French’s Houellebecq returns with ‘yellow vest’ novel
Published: 11:52 AM, 4 January 2019 Updated: 11:54 AM, 4 January 2019
Daily Bangladesh Desk
Provocative French author Michel Houellebecq gives voice to the simmering anger behind the rural “yellow vest” revolt in his eagerly awaited, prophetic new novel which was published Friday to rave reviews.
Houellebecq, a fierce eurosceptic, became a pin-up of the far right after his last book, “Submission”, which envisioned a France subject to sharia law after electing a Muslim president in 2022.
The deeply depressed hero of his latest book “Serotonin” is an agricultural engineer who returns to his roots in a provincial France devastated by globalization and European agricultural policies.
He finds a resentful rural populace who are “virtually dead” yet ripe for rebellion and who rise up to block motorways, much as the “yellow vest” movement has done for real since late November.
Houellebecq’s seventh novel, written long before protesters in high- visibility vests began barricading roads to protest against President Emmanuel Macron, has been hailed by critics as one of his best.
Flammarion publishing house has issued a first print run of 320,000 copies for the French language edition — 64 times that of the average novel.
The book, which will be published in German, Spanish and Italian next week, comes out in English in September.
The 62-year-old author shot to worldwide fame with nihilistic novels depicting misogynistic men trapped in loveless existences and hooked on casual sex.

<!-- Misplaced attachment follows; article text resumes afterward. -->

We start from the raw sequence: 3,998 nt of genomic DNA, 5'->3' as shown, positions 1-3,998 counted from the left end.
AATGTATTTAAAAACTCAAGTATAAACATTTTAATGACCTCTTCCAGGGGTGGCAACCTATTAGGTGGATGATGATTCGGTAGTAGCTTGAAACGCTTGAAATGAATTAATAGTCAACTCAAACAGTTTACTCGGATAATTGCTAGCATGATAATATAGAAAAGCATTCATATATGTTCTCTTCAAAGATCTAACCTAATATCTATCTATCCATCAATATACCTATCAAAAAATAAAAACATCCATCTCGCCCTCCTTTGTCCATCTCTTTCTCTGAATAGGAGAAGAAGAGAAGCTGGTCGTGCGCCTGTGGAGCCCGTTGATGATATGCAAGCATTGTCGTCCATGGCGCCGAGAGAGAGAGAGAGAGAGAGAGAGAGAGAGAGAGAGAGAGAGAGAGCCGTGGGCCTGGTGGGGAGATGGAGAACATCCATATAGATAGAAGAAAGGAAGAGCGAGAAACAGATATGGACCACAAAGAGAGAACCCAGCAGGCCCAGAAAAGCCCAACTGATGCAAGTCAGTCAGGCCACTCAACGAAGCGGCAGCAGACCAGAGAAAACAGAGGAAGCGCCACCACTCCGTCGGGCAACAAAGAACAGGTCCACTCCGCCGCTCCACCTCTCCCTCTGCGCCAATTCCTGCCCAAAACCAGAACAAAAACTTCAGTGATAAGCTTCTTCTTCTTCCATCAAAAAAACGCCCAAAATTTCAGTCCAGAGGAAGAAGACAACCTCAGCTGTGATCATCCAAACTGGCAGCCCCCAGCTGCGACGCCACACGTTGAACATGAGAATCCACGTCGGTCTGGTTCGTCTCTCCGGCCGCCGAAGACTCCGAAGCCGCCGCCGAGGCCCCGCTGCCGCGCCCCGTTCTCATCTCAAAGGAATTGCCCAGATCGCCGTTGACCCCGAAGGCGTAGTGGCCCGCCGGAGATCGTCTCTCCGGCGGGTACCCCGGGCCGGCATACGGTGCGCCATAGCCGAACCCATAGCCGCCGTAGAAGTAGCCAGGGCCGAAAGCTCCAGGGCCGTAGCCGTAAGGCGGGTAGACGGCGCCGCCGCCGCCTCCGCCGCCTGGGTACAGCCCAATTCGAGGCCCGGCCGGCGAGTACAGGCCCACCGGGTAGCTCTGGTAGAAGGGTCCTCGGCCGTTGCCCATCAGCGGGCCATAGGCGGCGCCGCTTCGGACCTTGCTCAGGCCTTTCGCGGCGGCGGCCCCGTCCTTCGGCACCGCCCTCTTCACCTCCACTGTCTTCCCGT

The theme of Western decline runs throughout his work and his latest book is no exception.
In “Serotonin”, Houellebecq who was awarded the Legion of Honor on January 1 for his services to French literature rails against politicians who “do not fight for the interests of their people but are ready to die to defend free trade”.
His hero — a typically Houellebecqian narrator called Florent-Claude Laborite who is a thinly veiled cipher for the author — also blames feminism for what he sees as the West’s demise.
“This is how a civilisation dies, without dangers or drama and very little carnage,” says Labrouste, a 46-year-old “dying of sadness” whose Japanese partner hates him and whose career is all but over.
In his native Normandy, where he goes in search of his ex-wife who left him when he slept with another woman, Labrouste finds factory workers being laid off and failing farmers committing suicide.
He says at one point that what is happening in France is a huge hidden plan to clear the countryside “to meet European levels… people are disappearing without ever making headlines”.
France’s L’Obs magazine has called “Serotonin” — a reference to the antidepressant the narrator takes — Houellebecq’s best book, “a beautiful work of infinite sadness”.
Germany’s Die Zeit weekly said it had long seen the “anti-liberal convictions of France’s greatest living author as a literary device”.
“Now, he must be taken seriously,” it wrote.
Houellebecq revels in his role as literary arch-provocateur.
In October he raised eyebrows by presenting the Oswald Spengler prize, named after the German fascist philosopher who wrote “The Decline of the West”.
At the ceremony he said France should leave the euro, that “Muslims were a problem” in Europe, and it would be better if “the Catholic Church were back on top”.
In a recent essay in Harper’s Magazine, a New York-based monthly, he praised US President Donald Trump for his protectionist trade policies, calling him “one of the best American presidents”.
His last book “Submission” came out on the same day in January 2015 that jihadists attacked the Paris offices of Charlie Hebdo satirical magazine, killing 12 people, including a close friend of Houellebecq.
It immediately shot to the top of the bestseller list, selling nearly 800,000 copies in French and over half a million in German.
In September, the author who has written that “love makes one weak”, married Qianyum Lysis Li, a woman of Chinese origin 20 years his junior.
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